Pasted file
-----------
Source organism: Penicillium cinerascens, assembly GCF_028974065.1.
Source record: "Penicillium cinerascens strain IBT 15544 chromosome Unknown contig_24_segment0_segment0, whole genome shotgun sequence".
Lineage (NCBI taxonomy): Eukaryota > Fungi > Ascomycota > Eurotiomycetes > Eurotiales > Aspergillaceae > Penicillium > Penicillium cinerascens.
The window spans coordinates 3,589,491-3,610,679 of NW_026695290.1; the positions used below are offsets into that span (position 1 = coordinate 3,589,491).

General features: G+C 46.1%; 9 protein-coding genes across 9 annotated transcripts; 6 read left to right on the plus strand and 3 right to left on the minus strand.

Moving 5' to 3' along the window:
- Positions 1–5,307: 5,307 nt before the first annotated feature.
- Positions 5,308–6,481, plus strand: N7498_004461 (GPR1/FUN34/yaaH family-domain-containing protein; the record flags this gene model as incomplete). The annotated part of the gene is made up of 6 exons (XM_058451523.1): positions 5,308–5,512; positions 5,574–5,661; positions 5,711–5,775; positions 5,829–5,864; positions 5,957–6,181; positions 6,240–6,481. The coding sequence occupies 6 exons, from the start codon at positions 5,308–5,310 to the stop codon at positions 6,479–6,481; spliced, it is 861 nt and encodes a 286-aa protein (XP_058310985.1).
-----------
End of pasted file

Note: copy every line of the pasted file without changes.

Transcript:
Source organism: Penicillium cinerascens, assembly GCF_028974065.1.
Source record: "Penicillium cinerascens strain IBT 15544 chromosome Unknown contig_24_segment0_segment0, whole genome shotgun sequence".
Lineage (NCBI taxonomy): Eukaryota > Fungi > Ascomycota > Eurotiomycetes > Eurotiales > Aspergillaceae > Penicillium > Penicillium cinerascens.
The window spans coordinates 3,589,491-3,610,679 of NW_026695290.1; the positions used below are offsets into that span (position 1 = coordinate 3,589,491).

General features: G+C 46.1%; 9 protein-coding genes across 9 annotated transcripts; 6 read left to right on the plus strand and 3 right to left on the minus strand.

Moving 5' to 3' along the window:
- Positions 1–5,307: 5,307 nt before the first annotated feature.
- Positions 5,308–6,481, plus strand: N7498_004461 (GPR1/FUN34/yaaH family-domain-containing protein; the record flags this gene model as incomplete). The annotated part of the gene is made up of 6 exons (XM_058451523.1): positions 5,308–5,512; positions 5,574–5,661; positions 5,711–5,775; positions 5,829–5,864; positions 5,957–6,181; positions 6,240–6,481. The coding sequence occupies 6 exons, from the start codon at positions 5,308–5,310 to the stop codon at positions 6,479–6,481; spliced, it is 861 nt and encodes a 286-aa protein (XP_058310985.1).